Load balancing in Oracle Service Bus v3.0 (Part 2)
By Chris Tomkins on Jun 06, 2008
Note: This post was first published before Oracle merged with BEA when the Oracle Service Bus product was known as AquaLogic Service Bus, hence the occasional reference to BEA and AquaLogic Service Bus.
In the last post I demonstrated how to configure a business service in Oracle Service Bus to support load balancing across multiple service endpoints. What we didn't consider was what would happen if one of these endpoints was unavailable for some reason - perhaps due to a network or hardware failure, or just down for maintenance. If we leave things as they are then if a service request gets directed to a service endpoint which is currently offline, then this service request will fail. This is almost certainly not what we want to happen - we would prefer this service request to be redirected to an online service endpoint (if one is available) rather than the offline one. Luckily, Oracle Service Bus comes to the rescue with its new endpoint failover feature. This enables us to automatically mark an endpoint as offline, either temporarily or permanently, and hence ensure service requests are only sent to available online endpoints.
To apply this logic to our business service we need to make a couple of changes to our configuration.
The first step is to enable a retry on our business service so that if the endpoint we attempt to invoke is offline we try to invoke an alternative endpoint. To configure this we need to do the following:
- Open up the business service definition for LoadBalancedService
- Switch to the Transport tab
- Set the Retry Count field to 1
This is an improvement over our original configuration. Now, if a service request gets directed to an offline endpoint, service bus will recognise this as an error and try to send the service request to an alternate endpoint. However, if this alternate endpoint is also offline then the service request will fail at this stage, even though there could possibly be an online endpoint available. To handle this case as well, we need to enable the offline endpoint URI capability in Oracle Service Bus.
To do this:
- Right click on the server you have defined in the Servers view of Workspace Studio and choose Launch ALSB Administration Console
- Click on the Resource Browser tab in the left hand navigation
- Select the Business Services link
- Click on your LoadBalancedService business service
- Choose the Operational Settings tab
- Click Create in Change Center to start a new session so you can make a change
- Select the checkbox to enable Offline Endpoint URIs and set a retry interval of 10 seconds
- Click Update
- Click Activate in Change Center, enter a description of the change you have made and click Submit to apply your changes
That's all there is to it.
What we have done is configured our business service so that if a service request is sent to an endpoint which happens to be offline, service bus marks this endpoint offline and attempts to send the service request to an alternate endpoint (in accordance with the retry count). Subsequent service requests will not be sent to the offline endpoint until the offline endpoint URI retry interval has elapsed, at which stage service bus will attempt to start sending service requests to the endpoint. If the endpoint is still offline the cycle will repeat, if it is online the service request will be sent to it.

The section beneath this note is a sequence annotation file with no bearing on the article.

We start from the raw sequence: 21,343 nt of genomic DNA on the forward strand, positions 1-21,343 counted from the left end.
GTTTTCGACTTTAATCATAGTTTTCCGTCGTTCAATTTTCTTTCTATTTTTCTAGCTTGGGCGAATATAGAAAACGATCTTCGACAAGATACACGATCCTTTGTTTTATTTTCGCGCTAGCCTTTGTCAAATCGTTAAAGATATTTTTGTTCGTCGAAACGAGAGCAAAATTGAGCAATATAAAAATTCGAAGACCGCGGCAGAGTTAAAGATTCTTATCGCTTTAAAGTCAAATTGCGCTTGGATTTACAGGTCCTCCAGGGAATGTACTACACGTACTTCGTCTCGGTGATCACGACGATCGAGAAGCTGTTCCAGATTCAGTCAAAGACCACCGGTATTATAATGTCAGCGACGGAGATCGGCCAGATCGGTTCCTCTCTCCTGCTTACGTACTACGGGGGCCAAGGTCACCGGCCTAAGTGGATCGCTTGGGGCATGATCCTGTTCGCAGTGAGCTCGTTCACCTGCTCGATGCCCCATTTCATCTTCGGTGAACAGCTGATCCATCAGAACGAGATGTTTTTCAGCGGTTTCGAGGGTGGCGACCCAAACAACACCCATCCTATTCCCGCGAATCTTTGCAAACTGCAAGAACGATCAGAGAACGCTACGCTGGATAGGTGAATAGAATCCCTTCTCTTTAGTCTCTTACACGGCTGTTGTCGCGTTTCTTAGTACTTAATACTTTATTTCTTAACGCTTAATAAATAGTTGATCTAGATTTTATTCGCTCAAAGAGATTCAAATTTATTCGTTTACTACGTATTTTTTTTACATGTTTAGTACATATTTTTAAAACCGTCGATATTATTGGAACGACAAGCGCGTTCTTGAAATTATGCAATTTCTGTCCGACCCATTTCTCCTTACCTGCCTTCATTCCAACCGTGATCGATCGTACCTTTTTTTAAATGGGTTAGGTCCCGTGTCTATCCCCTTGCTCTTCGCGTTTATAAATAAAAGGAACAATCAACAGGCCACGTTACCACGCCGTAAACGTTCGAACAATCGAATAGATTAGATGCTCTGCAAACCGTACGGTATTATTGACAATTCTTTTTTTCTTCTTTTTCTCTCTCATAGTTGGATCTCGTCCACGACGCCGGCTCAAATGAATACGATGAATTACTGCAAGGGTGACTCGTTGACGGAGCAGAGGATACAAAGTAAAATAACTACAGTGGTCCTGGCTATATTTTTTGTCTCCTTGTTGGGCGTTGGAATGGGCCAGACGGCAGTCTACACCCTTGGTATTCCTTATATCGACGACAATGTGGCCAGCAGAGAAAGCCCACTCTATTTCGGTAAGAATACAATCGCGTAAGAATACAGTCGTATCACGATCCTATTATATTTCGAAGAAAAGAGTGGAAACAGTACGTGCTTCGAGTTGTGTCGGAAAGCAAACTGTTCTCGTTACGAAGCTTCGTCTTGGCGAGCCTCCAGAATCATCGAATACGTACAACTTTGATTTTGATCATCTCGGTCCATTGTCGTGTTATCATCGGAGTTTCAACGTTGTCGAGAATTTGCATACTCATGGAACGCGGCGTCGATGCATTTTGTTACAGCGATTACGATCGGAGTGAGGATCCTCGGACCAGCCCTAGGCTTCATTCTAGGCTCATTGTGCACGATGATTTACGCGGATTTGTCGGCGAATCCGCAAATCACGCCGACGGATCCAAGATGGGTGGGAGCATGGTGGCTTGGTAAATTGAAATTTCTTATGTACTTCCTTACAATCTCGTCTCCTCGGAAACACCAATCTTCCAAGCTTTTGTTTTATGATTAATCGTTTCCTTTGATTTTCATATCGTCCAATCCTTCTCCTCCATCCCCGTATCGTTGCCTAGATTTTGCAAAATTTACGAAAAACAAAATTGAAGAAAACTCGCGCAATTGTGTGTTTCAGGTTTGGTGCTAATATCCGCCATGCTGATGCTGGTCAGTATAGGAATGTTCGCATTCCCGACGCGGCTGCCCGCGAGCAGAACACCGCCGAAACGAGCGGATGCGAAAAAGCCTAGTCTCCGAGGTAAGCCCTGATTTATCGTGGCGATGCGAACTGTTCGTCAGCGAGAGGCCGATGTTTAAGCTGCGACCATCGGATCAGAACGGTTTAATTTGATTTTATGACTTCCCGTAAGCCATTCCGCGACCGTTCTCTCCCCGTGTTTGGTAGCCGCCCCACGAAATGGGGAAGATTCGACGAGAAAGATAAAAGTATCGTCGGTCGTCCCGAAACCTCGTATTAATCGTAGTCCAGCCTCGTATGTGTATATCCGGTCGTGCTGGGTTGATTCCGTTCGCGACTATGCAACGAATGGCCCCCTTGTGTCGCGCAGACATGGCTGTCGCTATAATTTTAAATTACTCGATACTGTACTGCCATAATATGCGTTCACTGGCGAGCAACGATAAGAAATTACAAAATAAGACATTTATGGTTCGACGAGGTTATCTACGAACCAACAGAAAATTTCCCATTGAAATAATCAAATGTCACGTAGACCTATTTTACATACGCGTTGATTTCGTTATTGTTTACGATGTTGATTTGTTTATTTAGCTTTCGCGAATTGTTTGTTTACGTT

Note: If you wish to mark an endpoint permanently offline, set the offline endpoint URI retry interval to be 0 hours, 0 mins and 0 seconds. In order to mark this endpoint online again, you will need to do this manually through the service bus console.
Note: If you are using the offline endpoint URI setting, you may well want to consider configuring an alert rule to notify you that an endpoint has gone offline so that you can address this. You can do this by following the instructions here.
To test this works, we need to perform the following tests:
- Using the Test Console, invoke the service twice - this should exercise both endpoints. To check this, simply go to the Operations section of the administration console, click on Service Health, then click on LoadBalancedService (if you do not see this in the list, you need to go back and enable monitoring on your business service) and finally on Endpoint URIs. You should see something like the following (provided you have waited for the monitoring aggregation interval):
- Now make the first endpoint unavailable (how you do this depends on the service you are calling and where it is hosted - for my example, I will just undeploy the application to simulate the endpoint being unavailable).
- Now, using the Test Console, invoke the service again - this request should be routed to the first endpoint as we are using the round-robin load balancing algorithm but since this endpoint is offline, we should see the service request redirected to the other endpoint. To prove this is the case, take a look at the Endpoint URIs monitoring screen again, which should now look something like:
- From this we can clearly see that service bus attempted to send the request to the EchoService endpoint and it failed (hence an Error Count of 1) because the endpoint was offline. We can also see that EchoService2 received this request as it is still online.
- Now re-enable the EchoService endpoint and invoke the business service again using the Test Console. If we look at the Endpoint URIs monitoring screen again, we should see that this service request has been directed to the now online again EchoService endpoint.
We now have a business service which load balances across a set of endpoints and handles the majority of communication related issues we may have with these endpoints. The great thing about this is that this business service can now be used across the rest of the service bus, in any proxy service, in exactly the same way as any other business service.